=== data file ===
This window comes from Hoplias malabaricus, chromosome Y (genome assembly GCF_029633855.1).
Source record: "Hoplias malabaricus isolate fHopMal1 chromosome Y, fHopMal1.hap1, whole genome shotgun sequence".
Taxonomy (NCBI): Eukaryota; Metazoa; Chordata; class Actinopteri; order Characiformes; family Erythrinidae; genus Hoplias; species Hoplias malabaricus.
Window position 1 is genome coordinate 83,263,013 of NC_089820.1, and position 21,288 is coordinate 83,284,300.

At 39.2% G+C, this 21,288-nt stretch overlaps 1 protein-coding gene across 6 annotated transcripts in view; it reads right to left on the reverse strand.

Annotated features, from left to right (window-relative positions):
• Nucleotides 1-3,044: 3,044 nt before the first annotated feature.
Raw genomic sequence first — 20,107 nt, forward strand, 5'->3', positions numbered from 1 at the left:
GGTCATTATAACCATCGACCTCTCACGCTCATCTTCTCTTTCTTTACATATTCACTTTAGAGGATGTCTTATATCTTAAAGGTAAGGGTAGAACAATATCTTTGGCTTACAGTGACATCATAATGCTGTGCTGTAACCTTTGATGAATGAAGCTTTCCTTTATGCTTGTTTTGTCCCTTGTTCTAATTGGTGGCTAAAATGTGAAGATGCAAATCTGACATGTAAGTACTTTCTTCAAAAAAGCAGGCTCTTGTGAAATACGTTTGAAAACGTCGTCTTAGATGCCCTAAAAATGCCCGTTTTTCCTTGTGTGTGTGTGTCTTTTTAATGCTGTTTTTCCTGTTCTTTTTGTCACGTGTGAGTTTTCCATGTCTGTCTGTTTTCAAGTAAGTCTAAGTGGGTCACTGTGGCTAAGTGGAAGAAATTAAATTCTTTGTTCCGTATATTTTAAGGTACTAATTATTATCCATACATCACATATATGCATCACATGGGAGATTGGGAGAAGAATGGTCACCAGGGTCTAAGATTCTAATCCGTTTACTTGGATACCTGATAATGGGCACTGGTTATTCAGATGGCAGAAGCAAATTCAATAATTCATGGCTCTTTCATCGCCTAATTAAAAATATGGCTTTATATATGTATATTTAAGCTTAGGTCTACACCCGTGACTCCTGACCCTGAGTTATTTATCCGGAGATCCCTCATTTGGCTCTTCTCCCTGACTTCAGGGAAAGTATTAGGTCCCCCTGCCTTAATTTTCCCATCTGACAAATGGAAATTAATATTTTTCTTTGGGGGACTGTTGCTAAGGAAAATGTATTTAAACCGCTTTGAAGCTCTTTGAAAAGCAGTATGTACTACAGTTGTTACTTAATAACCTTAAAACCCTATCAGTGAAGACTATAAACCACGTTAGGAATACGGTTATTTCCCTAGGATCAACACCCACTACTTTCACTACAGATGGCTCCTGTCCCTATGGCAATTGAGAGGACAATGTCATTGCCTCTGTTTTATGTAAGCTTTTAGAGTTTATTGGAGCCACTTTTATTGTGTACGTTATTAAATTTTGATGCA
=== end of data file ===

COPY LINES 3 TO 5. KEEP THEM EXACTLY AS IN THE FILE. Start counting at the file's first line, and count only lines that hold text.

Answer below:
Taxonomy (NCBI): Eukaryota; Metazoa; Chordata; class Actinopteri; order Characiformes; family Erythrinidae; genus Hoplias; species Hoplias malabaricus.
Window position 1 is genome coordinate 83,263,013 of NC_089820.1, and position 21,288 is coordinate 83,284,300.

At 39.2% G+C, this 21,288-nt stretch overlaps 1 protein-coding gene across 6 annotated transcripts in view; it reads right to left on the reverse strand.